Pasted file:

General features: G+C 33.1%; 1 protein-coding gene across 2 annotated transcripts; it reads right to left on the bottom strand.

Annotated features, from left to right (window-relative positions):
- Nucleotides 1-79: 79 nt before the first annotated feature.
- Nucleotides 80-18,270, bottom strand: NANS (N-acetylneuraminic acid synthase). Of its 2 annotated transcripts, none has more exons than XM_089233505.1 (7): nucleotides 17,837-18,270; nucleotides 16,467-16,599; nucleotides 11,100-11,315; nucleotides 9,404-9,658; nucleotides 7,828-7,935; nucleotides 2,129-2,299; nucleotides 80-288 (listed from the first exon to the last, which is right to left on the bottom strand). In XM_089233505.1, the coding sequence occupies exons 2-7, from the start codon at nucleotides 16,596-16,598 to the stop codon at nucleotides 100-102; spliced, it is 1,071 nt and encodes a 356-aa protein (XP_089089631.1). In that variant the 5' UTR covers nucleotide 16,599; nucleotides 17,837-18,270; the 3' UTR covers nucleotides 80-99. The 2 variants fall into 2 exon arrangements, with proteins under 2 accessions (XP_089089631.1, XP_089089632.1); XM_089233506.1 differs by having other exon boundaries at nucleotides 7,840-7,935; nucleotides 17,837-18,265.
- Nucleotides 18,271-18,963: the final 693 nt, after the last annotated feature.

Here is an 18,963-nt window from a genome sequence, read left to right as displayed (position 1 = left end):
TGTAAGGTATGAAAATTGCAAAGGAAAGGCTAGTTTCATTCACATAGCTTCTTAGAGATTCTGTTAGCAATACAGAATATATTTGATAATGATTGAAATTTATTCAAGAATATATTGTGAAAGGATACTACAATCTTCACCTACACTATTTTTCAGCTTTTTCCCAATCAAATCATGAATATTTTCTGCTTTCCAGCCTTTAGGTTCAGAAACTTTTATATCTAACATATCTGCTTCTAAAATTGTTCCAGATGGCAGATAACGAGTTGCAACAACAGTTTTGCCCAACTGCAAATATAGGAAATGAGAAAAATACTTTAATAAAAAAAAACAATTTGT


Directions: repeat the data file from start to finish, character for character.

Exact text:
General features: G+C 33.1%; 1 protein-coding gene across 2 annotated transcripts; it reads right to left on the bottom strand.

Annotated features, from left to right (window-relative positions):
- Nucleotides 1-79: 79 nt before the first annotated feature.
- Nucleotides 80-18,270, bottom strand: NANS (N-acetylneuraminic acid synthase). Of its 2 annotated transcripts, none has more exons than XM_089233505.1 (7): nucleotides 17,837-18,270; nucleotides 16,467-16,599; nucleotides 11,100-11,315; nucleotides 9,404-9,658; nucleotides 7,828-7,935; nucleotides 2,129-2,299; nucleotides 80-288 (listed from the first exon to the last, which is right to left on the bottom strand). In XM_089233505.1, the coding sequence occupies exons 2-7, from the start codon at nucleotides 16,596-16,598 to the stop codon at nucleotides 100-102; spliced, it is 1,071 nt and encodes a 356-aa protein (XP_089089631.1). In that variant the 5' UTR covers nucleotide 16,599; nucleotides 17,837-18,270; the 3' UTR covers nucleotides 80-99. The 2 variants fall into 2 exon arrangements, with proteins under 2 accessions (XP_089089631.1, XP_089089632.1); XM_089233506.1 differs by having other exon boundaries at nucleotides 7,840-7,935; nucleotides 17,837-18,265.
- Nucleotides 18,271-18,963: the final 693 nt, after the last annotated feature.

Here is an 18,963-nt window from a genome sequence, read left to right as displayed (position 1 = left end):
TGTAAGGTATGAAAATTGCAAAGGAAAGGCTAGTTTCATTCACATAGCTTCTTAGAGATTCTGTTAGCAATACAGAATATATTTGATAATGATTGAAATTTATTCAAGAATATATTGTGAAAGGATACTACAATCTTCACCTACACTATTTTTCAGCTTTTTCCCAATCAAATCATGAATATTTTCTGCTTTCCAGCCTTTAGGTTCAGAAACTTTTATATCTAACATATCTGCTTCTAAAATTGTTCCAGATGGCAGATAACGAGTTGCAACAACAGTTTTGCCCAACTGCAAATATAGGAAATGAGAAAAATACTTTAATAAAAAAAAACAATTTGT